“The success and growth of LVOD made it the optimal time to establish a group dedicated to identifying and delivering this unique content and taking local to the next level,” said Michael Doyle, president of Comcast Cable’s Eastern Division and founder of CN8, The Comcast Network.
Sprint Nextel has named Jim Patterson as acting president of Sprint’s JV with MSOs Comcast, Cox Communications, Time Warner Cable and Advance/Newhouse Communications. Patterson was Sprint’s VP of cable solutions at the time of the appointment.
John Garcia, formerly the JV’s president, will assume the role of senior VP of product management and development. He will be responsible for development of the Pivot brand, which is expected to launch in 40 metropolitan areas this year.
Sprint also appointed Keith Cowan, a former BellSouth executive, to president of strategic planning and corporate initiatives. Cowan will oversee 4G mobile broadband and the JV.
Cisco solution steps toward quad play
Cisco has unveiled its Cable ServiceMesh solution, an integrated, end-to-end wireless architecture that allows cable operators to extend indoor Wi-Fi to outdoor mesh networks.
“It’s the industry’s first indoor and outdoor solution,” said Bob Scott, director of wireless network systems at Scientific Atlanta. “As operators are looking at [the] quad play, we’re giving them a platform to develop that service. It’s the first step toward delivering the Connected Life.”
The new architecture comprises the Cisco Aironet 1520 Series of lightweight, outdoor mesh access points – with integrated DOCSIS 2.0 cable modems – providing access to any Wi-Fi-compliant device. The access points, which launched in North America in July, were a joint effort by Cisco and Scientific Atlanta.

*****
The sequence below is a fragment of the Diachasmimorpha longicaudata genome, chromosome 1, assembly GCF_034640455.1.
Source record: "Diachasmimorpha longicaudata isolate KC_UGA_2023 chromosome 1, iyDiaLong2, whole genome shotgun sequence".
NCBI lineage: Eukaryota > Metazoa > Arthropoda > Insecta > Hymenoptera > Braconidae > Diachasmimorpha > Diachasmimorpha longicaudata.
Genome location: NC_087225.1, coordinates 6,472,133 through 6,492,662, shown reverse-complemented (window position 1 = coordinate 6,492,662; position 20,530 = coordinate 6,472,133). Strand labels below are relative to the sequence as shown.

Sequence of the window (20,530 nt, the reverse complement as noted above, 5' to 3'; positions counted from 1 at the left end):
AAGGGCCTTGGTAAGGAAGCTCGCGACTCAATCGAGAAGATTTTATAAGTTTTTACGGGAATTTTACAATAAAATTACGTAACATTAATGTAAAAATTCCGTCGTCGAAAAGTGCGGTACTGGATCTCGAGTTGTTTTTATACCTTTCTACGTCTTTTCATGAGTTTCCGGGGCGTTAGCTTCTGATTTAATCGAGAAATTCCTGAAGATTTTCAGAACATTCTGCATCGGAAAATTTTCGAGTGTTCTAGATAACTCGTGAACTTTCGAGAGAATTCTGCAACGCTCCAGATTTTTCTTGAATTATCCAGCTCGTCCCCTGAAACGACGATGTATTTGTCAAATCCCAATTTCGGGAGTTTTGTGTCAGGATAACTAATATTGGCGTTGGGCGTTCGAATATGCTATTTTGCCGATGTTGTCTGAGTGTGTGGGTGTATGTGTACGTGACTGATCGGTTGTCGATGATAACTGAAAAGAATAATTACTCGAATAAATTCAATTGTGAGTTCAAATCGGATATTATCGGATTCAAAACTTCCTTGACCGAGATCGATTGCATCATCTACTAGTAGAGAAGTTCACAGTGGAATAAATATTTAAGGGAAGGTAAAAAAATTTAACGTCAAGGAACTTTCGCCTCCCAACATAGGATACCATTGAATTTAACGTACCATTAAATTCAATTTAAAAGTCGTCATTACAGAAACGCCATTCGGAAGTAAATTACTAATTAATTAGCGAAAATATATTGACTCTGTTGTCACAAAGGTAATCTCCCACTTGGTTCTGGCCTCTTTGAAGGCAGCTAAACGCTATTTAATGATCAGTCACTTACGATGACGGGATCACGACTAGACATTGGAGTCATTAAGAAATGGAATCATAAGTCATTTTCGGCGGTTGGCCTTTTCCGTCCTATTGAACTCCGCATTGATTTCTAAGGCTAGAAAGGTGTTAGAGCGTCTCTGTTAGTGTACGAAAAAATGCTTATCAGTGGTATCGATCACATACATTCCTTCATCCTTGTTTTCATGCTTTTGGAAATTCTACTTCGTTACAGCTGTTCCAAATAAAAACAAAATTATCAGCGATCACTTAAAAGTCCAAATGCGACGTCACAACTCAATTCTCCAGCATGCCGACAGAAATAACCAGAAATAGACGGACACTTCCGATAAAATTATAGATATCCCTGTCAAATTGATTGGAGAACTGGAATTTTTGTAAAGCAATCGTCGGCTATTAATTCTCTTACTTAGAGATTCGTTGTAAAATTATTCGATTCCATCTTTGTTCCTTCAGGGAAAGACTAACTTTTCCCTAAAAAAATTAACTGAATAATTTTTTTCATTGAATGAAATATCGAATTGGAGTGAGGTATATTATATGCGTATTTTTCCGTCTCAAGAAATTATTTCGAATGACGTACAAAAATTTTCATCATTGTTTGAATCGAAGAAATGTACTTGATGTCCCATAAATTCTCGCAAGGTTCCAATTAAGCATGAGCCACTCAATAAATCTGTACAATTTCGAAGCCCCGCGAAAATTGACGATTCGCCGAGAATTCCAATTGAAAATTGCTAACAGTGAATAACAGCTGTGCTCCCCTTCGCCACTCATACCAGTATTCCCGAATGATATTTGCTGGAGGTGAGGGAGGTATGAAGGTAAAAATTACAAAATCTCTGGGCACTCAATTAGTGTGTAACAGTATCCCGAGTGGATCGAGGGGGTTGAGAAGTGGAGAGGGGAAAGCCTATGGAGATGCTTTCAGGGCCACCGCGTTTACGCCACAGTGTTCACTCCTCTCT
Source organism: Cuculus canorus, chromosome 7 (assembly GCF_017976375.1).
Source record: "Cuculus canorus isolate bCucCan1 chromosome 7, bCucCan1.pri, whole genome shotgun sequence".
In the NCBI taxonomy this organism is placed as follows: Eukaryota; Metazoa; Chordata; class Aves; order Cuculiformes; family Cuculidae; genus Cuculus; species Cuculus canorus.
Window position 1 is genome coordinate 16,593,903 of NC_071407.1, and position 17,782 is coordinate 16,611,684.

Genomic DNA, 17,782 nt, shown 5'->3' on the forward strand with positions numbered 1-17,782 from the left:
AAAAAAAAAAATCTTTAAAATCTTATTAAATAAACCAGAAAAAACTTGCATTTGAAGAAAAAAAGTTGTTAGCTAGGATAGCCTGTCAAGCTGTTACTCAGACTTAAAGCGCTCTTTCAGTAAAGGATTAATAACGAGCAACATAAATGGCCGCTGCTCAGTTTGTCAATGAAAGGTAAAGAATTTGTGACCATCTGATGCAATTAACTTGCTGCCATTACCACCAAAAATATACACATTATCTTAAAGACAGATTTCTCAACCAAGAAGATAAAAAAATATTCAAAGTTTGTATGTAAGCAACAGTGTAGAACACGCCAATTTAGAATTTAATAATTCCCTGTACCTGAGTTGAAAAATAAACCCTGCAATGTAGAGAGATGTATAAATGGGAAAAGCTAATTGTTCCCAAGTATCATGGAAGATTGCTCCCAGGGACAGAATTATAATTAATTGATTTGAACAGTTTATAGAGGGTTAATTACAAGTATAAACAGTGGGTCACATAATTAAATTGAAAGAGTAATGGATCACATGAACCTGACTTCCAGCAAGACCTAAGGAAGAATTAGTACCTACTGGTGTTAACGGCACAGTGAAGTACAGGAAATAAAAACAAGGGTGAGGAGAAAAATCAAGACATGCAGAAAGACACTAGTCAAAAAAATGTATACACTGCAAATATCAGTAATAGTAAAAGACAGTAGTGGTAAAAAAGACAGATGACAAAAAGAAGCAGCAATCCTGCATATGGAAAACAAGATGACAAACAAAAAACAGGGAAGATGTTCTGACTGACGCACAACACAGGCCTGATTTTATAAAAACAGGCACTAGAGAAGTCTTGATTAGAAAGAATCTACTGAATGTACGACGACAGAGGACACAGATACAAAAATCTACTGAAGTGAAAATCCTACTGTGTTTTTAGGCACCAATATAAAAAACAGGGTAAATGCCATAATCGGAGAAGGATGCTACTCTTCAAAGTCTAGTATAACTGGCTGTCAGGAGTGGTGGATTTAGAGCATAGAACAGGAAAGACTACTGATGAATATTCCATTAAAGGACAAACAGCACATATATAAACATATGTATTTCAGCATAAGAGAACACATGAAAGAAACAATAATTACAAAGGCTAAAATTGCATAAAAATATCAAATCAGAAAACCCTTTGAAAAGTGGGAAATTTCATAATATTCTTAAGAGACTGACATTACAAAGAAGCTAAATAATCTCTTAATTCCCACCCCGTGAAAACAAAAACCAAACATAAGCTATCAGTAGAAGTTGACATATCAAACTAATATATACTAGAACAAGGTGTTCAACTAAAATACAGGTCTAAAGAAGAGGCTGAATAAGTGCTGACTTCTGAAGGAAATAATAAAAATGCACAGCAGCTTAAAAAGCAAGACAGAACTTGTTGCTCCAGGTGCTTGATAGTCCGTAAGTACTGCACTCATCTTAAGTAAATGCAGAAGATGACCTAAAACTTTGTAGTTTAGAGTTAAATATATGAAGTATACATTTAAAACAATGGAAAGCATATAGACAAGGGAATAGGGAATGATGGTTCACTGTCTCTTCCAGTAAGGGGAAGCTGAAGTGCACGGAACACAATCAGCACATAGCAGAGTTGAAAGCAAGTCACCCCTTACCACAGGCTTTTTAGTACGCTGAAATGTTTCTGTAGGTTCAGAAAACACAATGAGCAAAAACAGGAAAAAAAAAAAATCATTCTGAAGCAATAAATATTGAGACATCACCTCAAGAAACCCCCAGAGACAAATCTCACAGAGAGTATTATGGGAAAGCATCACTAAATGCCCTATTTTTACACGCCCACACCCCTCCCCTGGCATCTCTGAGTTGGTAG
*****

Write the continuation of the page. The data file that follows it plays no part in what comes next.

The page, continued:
The solution also includes Cisco’s wireless services modules, wireless control system software, intelligent services gateway, service control engine and the 7600 series router. This combination can extend data, voice and video streaming outside the home or business.
Intel’s future SoC products to support OpenCable Platform
Intel, trying to find an avenue into the consumer TV market, has signed an OpenCable Platform agreement, with the intention of integrating support for the OpenCable Platform in future system-on-a-chip (SoC) products, according to CableLabs. Comcast has committed to build at least one set-top box (STB) based on Intel’s SoC.
Intel expects to sell the SoCs for incorporation in digital TVs, STBs, digital media recorders and other networked consumer electronics devices that — with the OpenCable Platform integrated — will be able to run standard applications and services delivered by cable operators, as well as by consumer electronics companies, program networks and other software developers.